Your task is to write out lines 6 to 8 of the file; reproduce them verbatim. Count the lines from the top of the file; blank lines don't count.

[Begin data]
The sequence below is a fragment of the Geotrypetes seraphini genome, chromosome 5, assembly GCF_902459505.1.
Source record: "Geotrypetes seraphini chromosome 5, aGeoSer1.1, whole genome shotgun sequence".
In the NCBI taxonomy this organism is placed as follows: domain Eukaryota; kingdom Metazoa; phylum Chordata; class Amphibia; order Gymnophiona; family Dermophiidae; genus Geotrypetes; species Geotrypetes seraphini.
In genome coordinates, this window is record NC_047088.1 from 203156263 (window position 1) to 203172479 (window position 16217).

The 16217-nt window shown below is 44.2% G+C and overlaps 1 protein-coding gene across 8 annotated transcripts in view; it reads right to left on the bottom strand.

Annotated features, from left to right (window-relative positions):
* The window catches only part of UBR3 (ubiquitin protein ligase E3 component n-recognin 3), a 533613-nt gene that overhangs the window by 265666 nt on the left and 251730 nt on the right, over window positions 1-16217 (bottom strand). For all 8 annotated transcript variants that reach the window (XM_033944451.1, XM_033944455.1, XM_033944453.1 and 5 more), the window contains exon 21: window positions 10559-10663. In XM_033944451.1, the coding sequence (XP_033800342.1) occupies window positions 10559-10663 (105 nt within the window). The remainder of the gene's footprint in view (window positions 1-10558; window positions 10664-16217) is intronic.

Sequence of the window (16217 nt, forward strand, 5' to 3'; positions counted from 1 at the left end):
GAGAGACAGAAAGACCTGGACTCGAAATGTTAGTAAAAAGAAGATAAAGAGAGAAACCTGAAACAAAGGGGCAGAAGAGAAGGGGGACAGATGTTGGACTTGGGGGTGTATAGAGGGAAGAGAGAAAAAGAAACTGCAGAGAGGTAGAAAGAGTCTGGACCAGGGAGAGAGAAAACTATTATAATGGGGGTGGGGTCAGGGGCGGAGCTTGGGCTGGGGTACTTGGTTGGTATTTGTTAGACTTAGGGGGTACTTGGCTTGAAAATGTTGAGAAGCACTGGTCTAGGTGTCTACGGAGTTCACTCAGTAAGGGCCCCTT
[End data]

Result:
Annotated features, from left to right (window-relative positions):
* The window catches only part of UBR3 (ubiquitin protein ligase E3 component n-recognin 3), a 533613-nt gene that overhangs the window by 265666 nt on the left and 251730 nt on the right, over window positions 1-16217 (bottom strand). For all 8 annotated transcript variants that reach the window (XM_033944451.1, XM_033944455.1, XM_033944453.1 and 5 more), the window contains exon 21: window positions 10559-10663. In XM_033944451.1, the coding sequence (XP_033800342.1) occupies window positions 10559-10663 (105 nt within the window). The remainder of the gene's footprint in view (window positions 1-10558; window positions 10664-16217) is intronic.

Sequence of the window (16217 nt, forward strand, 5' to 3'; positions counted from 1 at the left end):